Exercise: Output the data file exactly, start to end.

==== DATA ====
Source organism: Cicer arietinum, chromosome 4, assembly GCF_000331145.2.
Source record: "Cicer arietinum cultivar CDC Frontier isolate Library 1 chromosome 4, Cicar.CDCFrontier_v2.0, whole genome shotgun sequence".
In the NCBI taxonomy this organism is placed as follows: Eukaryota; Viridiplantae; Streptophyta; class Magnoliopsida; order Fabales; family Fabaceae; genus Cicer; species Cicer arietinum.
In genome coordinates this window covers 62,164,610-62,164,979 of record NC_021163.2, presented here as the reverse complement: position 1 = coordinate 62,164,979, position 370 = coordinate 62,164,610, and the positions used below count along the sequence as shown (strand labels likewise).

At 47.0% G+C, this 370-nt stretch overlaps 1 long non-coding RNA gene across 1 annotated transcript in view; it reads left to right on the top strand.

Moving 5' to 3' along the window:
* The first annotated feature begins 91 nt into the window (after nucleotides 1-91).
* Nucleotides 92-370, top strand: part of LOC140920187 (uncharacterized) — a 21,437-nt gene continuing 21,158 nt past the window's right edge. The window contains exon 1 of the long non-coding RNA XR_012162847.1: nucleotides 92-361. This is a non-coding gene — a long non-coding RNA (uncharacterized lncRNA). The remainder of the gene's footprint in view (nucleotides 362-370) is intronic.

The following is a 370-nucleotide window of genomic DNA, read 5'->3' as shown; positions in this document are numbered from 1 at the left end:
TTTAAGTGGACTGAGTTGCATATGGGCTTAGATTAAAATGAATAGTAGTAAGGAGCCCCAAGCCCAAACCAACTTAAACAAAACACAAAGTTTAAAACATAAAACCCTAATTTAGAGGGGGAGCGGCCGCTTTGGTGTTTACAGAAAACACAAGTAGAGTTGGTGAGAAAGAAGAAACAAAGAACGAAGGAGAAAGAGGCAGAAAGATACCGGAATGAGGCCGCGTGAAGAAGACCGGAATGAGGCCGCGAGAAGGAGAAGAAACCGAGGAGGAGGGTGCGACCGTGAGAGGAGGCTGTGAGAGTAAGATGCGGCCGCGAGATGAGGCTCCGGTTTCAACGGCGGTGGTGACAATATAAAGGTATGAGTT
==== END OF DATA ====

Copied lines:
Source organism: Cicer arietinum, chromosome 4, assembly GCF_000331145.2.
Source record: "Cicer arietinum cultivar CDC Frontier isolate Library 1 chromosome 4, Cicar.CDCFrontier_v2.0, whole genome shotgun sequence".
In the NCBI taxonomy this organism is placed as follows: Eukaryota; Viridiplantae; Streptophyta; class Magnoliopsida; order Fabales; family Fabaceae; genus Cicer; species Cicer arietinum.
In genome coordinates this window covers 62,164,610-62,164,979 of record NC_021163.2, presented here as the reverse complement: position 1 = coordinate 62,164,979, position 370 = coordinate 62,164,610, and the positions used below count along the sequence as shown (strand labels likewise).

At 47.0% G+C, this 370-nt stretch overlaps 1 long non-coding RNA gene across 1 annotated transcript in view; it reads left to right on the top strand.

Moving 5' to 3' along the window:
* The first annotated feature begins 91 nt into the window (after nucleotides 1-91).
* Nucleotides 92-370, top strand: part of LOC140920187 (uncharacterized) — a 21,437-nt gene continuing 21,158 nt past the window's right edge. The window contains exon 1 of the long non-coding RNA XR_012162847.1: nucleotides 92-361. This is a non-coding gene — a long non-coding RNA (uncharacterized lncRNA). The remainder of the gene's footprint in view (nucleotides 362-370) is intronic.

The following is a 370-nucleotide window of genomic DNA, read 5'->3' as shown; positions in this document are numbered from 1 at the left end:
TTTAAGTGGACTGAGTTGCATATGGGCTTAGATTAAAATGAATAGTAGTAAGGAGCCCCAAGCCCAAACCAACTTAAACAAAACACAAAGTTTAAAACATAAAACCCTAATTTAGAGGGGGAGCGGCCGCTTTGGTGTTTACAGAAAACACAAGTAGAGTTGGTGAGAAAGAAGAAACAAAGAACGAAGGAGAAAGAGGCAGAAAGATACCGGAATGAGGCCGCGTGAAGAAGACCGGAATGAGGCCGCGAGAAGGAGAAGAAACCGAGGAGGAGGGTGCGACCGTGAGAGGAGGCTGTGAGAGTAAGATGCGGCCGCGAGATGAGGCTCCGGTTTCAACGGCGGTGGTGACAATATAAAGGTATGAGTT